As I grew older, I didn't think much of my skin tone. As far as I was concerned, I considered myself black. I personally identified with the darker hues although my skin displayed otherwise. It wasn't brought to my attention about my skin color until a couple people who had darker skin pointed it out back in 1985. Then those, with lighter skin and curly hair, questioned what my background was. Things were getting a bit strange as far as I was concerned. Why were people wondering about what I was, commenting about my skin, or blacks and non-blacks wanting to touch my hair?

I didn't experience any racism until I started dating a guy who was of Irish decent in 1990-1993. One day while talking to his open-minded mother, we talked about my background and I described myself as her son's "Black Irish Rose." They both laughed. His father wasn't too happy about his son choosing a black girl to date, but he didn't say anything, he just looked at me. His eldest daughter didn't like the idea either because of her own personal experiences with some blacks, but once she got to know me, we were cool. I saw her one day and gave her a hug when I had heard that her mom had died back in 1999. Interesting how when someone dies, skin color is irrelevant.

I will tell you that the McGuire name has been a blessing and also a curse. It is fine in some circles as long as some don't see who you are. But when I showed up for a job interview (before the Internet came along), the white man who called out into the waiting area, "Nicholl McGuire, Nicholl McGuire..." kept calling my name and didn't bother to look at me. I stood up and he said, "I didn't know you were black." The year 1993.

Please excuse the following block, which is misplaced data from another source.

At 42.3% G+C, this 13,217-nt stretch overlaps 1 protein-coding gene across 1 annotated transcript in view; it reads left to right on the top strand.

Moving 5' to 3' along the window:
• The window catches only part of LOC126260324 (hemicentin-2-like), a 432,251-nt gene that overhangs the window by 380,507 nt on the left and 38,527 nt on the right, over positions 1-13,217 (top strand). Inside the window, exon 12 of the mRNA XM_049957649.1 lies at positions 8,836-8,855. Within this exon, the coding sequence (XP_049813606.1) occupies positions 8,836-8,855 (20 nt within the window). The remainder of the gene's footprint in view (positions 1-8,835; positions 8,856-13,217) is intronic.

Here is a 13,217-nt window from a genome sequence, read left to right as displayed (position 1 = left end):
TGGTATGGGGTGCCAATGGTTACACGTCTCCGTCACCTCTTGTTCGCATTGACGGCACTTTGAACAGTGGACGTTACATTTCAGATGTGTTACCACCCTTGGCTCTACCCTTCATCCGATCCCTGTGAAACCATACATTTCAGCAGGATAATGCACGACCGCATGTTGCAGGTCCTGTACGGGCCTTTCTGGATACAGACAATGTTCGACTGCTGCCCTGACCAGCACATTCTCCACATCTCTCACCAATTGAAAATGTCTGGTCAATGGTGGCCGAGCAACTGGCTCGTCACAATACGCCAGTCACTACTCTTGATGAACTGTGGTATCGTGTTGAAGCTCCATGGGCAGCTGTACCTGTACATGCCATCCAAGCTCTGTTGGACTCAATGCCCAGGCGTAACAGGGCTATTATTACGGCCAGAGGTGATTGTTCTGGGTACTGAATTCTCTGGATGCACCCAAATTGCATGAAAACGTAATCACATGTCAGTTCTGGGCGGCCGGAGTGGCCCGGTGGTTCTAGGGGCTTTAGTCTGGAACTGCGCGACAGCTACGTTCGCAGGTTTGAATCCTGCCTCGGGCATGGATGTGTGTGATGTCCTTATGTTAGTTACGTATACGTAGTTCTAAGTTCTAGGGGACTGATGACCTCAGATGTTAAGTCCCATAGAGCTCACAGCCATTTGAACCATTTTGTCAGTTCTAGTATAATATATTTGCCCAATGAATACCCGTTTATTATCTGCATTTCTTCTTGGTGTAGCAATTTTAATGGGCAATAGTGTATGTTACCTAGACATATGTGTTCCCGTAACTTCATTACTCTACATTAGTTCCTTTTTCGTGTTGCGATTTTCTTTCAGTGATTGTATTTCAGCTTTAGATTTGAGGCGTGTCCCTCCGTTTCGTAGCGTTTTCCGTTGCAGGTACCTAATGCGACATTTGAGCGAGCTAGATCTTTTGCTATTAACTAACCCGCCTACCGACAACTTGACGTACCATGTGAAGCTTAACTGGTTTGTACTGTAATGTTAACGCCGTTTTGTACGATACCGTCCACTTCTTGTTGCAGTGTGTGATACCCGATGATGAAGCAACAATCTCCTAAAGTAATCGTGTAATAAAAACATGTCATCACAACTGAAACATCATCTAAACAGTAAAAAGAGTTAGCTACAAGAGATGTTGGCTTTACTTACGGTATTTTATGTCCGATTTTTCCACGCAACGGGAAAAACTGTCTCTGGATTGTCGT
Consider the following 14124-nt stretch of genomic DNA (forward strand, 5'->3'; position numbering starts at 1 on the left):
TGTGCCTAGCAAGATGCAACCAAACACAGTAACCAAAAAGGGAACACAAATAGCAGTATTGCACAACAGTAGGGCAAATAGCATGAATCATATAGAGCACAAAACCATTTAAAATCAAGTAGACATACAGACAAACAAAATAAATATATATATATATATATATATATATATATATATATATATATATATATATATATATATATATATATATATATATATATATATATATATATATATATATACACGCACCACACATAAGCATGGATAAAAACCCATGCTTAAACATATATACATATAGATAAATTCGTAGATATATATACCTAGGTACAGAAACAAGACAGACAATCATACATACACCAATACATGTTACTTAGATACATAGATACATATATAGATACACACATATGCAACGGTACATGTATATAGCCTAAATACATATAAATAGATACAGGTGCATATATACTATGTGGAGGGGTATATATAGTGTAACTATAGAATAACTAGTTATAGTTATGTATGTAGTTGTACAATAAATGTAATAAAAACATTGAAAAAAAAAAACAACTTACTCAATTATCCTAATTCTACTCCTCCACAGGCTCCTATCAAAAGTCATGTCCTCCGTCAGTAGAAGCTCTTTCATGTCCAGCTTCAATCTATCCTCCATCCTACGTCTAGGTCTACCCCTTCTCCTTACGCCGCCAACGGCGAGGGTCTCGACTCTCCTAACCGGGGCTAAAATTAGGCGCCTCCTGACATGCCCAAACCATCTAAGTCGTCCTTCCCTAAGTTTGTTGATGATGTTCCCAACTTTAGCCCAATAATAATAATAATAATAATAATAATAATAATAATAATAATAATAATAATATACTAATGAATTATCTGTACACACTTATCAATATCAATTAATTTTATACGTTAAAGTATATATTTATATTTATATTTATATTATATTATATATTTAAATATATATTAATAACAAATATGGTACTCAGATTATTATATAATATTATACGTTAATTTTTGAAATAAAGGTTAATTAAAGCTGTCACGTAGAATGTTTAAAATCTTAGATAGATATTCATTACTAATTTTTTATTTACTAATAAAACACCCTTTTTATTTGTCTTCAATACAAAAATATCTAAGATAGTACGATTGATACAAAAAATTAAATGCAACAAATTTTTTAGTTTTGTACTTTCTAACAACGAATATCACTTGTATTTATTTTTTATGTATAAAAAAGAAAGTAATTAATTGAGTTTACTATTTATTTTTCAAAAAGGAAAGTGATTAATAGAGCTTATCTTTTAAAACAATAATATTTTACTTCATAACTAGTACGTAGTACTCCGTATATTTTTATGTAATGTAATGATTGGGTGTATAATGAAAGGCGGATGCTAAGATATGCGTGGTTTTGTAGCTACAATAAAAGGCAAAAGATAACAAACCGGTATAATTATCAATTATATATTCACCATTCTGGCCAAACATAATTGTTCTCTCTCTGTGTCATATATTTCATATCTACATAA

Immigrants in Ireland

Family History

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My Experience Isn't Yours

I recall a time in my life when I was told, "Do you know what white people have done to black people? Don't bring no white man to our home, you hear?" Of course, not all white people are guilty of heinous crimes against blacks, but you can't tell some radical African Americans that!

My relatives' warnings fell on deaf ears. My experience with white America was not like my father's who had grown up in Jim Crow South. I didn't walk through back doors of businesses, drink out of separate water fountains, or step off the sidewalk so that white folks could walk by me. I didn't even know that addressing a white person by "Mr". or "Ms." was a big deal--no wonder many whites would tell me, "Don't call me that...just call me..."

Unlike my dad's childhood home or grandmother's in Alabama, our residence was never threatened to be burned down by some Klan members/racist white people. Growing up, I had heard the word, "N*gger" but it meant nothing to me, I just laughed and called an old, white lady every name I could think of. Since then, I've been called it online, and I don't care.

So when dad and grandma warned me about what they didn't want to see, showed me racist movies, and threatened me if I did this or that, it all went in one ear and out the other. I had already been dating a white guy while they talked and I was headed to a predominately white university--did I really need that kind of speech? Fearful, I was going to be some white man's concubine, the warnings continued, it was all crazy to me. Ironically, upon our arrival to my college campus back in August 1992, in the rural town of Charleston, Illinois, a group of white guys stared at myself and family headed to the dorms and hollered out, "Coons!" as we drove by. I didn't react, because I didn't know what was that. But my dad's fair skin was red, ears brighter red, and I thought he was going to pull over the car and get out. He did have some "help" that wasn't human in the car I later discovered. To this day, I almost want to laugh about the incident, because words like that mean nothing; however the "what could have happened that day" keeps me humble .